From Vladivostok to making finance rock

Elena Kazemi is our butt-kicking, number-crunching superstar Chief Financial Officer (CFO). She is a smart, driven, strategic leader and an inspiration to her team and the rest of the Modica organisation.

Elena was born in Soviet-era Vladivostok, a large port city, near Russia’s borders with China and North Korea. Keen to live in an English-speaking ‘Western’ country, at only 16 Elena was accepted into a hospitality program in Napier, New Zealand. She recalls it as, “a massive culture shock. For some reason, I had imagined Napier to be a bustling metropolis, ringed by orange trees”.

As part of her studies, Elena was drawn to the numerical and financial aspects, “During any practical work components, I always put my hand up to be the financial controller and found myself falling in love with accounting”. After graduating with a degree in Applied Hospitality and Tourism Management, she was offered an internship at Accor in Wellington. “After a week in the Accounts Receivable department, I realised this was the place for me”. Displaying the tenacity and focus she is now famous for, Elena worked in the Accor finance team during the day, and studied for her second qualification (Business and Accounting) at night.

After graduating from her accounting studies, Elena was offered an internship at PwC, progressing to a senior role in their Private Companies group - which is where she met Modica founders Stuart Wilson and Simon Stokes. Impressed by the Modica founders’ passion and intelligence, they soon became her favourite client. The feeling was mutual as Stuart and Simon followed Elena when she moved to a boutique firm.

Elena recalls Modica’s rise, “When I first took on the Modica file, it had a $5 million turnover and 15 staff. As the business prospered, I had to advise them they had outgrown the services a boutique firm could provide, and that it was time to hire someone in-house to lead the finance efforts”. One year later, Stuart asked Elena if she could be that ‘someone’. Elena was thrilled, “I said why not, I’ll be your CFO. It wasn’t a hard decision, they were already my favourite client, and I had grown to love Modica”.

It was a great decision all-round as Modica has grown its revenue eight-fold since those early days and the headcount is now north of 100.

So what advice does Elena give to aspiring CFOs?

1.Knowing your numbers is not enough
Knowing your numbers will get you to a Controller or Analyst level. Being a CFO, you have to rely on people with technical skills to bring you those numbers. You can’t be across every calculation in detail. Your role is more about strategic direction setting, thinking about 5 years from now.

2.Fight your natural risk aversion
People who come to finance tend to come from a conservative background and view things with a risk mitigation lens, which is important. To take it to the next level, where you can have those strategic conversations, you have to learn to tap into your inner entrepreneur and be able to balance between the two. In a fast-growing private business, particularly in the technology space, this is crucial.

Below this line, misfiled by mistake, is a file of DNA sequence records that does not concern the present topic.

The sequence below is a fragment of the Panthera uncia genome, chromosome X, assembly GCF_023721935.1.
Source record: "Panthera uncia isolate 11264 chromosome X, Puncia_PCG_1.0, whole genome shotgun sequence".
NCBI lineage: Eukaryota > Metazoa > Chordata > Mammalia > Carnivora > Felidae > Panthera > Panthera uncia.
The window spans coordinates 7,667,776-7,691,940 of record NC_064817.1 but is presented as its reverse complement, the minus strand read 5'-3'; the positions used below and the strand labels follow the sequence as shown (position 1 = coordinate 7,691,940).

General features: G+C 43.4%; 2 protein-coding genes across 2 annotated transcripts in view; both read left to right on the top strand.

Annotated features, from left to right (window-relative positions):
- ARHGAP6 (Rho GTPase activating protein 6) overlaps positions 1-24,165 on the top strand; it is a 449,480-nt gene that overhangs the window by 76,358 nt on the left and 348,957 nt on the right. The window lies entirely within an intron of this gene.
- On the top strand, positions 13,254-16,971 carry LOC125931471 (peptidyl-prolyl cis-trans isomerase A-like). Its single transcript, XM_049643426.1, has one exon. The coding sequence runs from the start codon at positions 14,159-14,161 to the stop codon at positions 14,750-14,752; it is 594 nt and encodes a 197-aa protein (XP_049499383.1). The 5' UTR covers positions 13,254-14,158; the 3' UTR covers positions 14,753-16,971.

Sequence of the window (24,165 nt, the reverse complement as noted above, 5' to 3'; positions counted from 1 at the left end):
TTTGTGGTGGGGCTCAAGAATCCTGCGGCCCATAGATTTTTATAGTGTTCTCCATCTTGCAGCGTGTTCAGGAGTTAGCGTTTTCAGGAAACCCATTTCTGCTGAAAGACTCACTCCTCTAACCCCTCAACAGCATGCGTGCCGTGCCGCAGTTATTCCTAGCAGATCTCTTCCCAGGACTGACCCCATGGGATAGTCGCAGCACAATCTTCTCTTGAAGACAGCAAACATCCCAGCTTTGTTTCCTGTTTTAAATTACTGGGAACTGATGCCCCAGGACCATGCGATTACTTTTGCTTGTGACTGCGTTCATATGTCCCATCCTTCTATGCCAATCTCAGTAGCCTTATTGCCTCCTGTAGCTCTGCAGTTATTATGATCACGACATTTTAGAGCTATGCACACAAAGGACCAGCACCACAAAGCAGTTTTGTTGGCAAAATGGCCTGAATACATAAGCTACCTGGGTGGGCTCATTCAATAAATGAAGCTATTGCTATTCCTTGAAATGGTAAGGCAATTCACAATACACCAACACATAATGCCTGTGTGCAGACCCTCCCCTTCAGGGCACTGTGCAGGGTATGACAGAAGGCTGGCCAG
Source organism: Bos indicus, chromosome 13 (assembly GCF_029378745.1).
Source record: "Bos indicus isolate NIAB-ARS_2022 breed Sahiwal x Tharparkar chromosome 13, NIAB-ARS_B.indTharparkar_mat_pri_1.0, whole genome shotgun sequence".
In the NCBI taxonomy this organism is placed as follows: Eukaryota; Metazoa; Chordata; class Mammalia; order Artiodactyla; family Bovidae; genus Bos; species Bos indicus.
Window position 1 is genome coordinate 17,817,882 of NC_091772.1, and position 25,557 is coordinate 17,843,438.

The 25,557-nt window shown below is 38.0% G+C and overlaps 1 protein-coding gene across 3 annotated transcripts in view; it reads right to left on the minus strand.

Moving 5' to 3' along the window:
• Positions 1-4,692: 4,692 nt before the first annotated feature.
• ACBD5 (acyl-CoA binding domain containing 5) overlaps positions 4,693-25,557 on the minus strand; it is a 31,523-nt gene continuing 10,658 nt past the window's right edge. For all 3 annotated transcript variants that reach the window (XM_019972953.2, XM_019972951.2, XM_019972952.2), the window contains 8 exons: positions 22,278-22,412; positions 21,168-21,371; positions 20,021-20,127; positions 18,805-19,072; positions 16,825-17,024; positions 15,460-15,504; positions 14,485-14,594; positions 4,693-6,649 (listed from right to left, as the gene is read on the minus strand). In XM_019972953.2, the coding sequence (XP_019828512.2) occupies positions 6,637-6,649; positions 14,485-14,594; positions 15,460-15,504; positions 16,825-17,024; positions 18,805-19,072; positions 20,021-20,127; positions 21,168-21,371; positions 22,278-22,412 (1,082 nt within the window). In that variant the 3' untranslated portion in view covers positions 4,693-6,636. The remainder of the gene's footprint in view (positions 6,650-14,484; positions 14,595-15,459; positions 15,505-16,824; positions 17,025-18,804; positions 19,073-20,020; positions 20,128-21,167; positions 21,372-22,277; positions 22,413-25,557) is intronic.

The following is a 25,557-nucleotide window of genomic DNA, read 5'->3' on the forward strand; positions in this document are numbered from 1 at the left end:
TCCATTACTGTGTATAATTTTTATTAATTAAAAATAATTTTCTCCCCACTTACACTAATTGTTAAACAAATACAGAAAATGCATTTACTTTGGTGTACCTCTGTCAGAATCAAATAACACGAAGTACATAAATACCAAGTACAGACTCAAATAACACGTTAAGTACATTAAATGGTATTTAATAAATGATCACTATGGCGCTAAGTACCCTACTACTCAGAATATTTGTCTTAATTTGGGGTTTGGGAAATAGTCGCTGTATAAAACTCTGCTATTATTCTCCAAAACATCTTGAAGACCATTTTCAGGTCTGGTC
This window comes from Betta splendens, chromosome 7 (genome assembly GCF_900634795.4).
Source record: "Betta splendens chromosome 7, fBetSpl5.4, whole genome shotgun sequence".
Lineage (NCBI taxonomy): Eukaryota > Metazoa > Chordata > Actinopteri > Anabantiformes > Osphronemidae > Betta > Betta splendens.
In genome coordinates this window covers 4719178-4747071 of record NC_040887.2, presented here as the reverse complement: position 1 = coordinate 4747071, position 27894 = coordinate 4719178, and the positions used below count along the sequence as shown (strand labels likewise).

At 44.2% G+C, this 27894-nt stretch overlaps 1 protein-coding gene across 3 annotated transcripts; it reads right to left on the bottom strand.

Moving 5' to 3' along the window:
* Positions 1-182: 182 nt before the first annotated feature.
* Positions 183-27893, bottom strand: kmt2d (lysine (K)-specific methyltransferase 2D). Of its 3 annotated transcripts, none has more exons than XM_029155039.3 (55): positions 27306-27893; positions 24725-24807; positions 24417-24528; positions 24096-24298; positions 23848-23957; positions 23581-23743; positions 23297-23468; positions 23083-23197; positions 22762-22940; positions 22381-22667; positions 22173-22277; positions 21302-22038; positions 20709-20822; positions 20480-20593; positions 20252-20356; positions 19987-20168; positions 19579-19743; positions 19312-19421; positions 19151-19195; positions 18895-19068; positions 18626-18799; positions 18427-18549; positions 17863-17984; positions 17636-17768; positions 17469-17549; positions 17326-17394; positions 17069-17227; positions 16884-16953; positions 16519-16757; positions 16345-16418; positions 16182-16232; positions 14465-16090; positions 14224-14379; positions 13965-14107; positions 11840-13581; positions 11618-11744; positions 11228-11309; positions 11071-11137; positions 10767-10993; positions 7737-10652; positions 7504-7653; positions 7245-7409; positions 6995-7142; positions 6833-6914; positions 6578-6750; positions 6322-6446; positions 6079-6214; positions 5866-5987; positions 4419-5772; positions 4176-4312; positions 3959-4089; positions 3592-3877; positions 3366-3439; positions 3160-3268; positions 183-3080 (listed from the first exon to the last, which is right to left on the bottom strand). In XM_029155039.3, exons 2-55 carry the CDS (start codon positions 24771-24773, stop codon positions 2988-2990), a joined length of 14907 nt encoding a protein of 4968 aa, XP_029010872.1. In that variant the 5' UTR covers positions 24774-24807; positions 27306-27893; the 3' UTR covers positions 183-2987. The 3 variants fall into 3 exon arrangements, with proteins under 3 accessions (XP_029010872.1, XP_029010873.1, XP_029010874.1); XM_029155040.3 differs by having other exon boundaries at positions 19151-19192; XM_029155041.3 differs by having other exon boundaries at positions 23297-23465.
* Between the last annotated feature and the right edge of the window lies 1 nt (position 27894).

3.Understand your purpose
We bring accurate and timely information so that the wider business can make decisions. We put digestible information in the hands of users. We’re there to provide clarity and re-assurance. We bear lots of responsibility, but ultimately we have the facts, we connect the dots and can provide clear, helpful information.

4.Welcome challengers
The biggest thing I’ve done right in my team is to encourage open and honest discussion. I need my team to be honest, to challenge me, to hold me to account. Having robust conversations and feeling safe to do that, leads to better decision-making and better outcomes. I’m grateful that I have a smart, honest team that is confident to challenge me and each other in an open and frank environment.

5.Value and protect great culture
Huge credit to our founders and the other members of our Executive team for building, monitoring and maintaining our incredible culture. Senior leaders can have very different views, but we always hold the line. We value our people and we want to be a good home for strong, driven, smart, honest, kind-hearted people, and we want to look after them.

6. Break stereotypes
Finance is sometimes viewed as a blocker, but in reality our role is to ensure the business has enough fuel to run in perpetuity. Finance can be a grower, the one (along with the C-suite), to back investing in R&D, to ensure the business still has the leading products in the next 5 years or 10 years.

7. Win and maintain respect
Modicans know timeliness and accuracy is vital for my team. We can’t afford to be late on anything. We have to pay people on time, we have to file our taxes on time, we can't afford to miss any critical deadlines - and we have a lot of them. We rely on the rest of the business to provide those inputs in a timely manner so that we can do our part. It’s not glamorous, but respect for deadlines goes a long way. And, of course, we always strive to make our processes as easy and streamlined as possible, which our colleagues appreciate.

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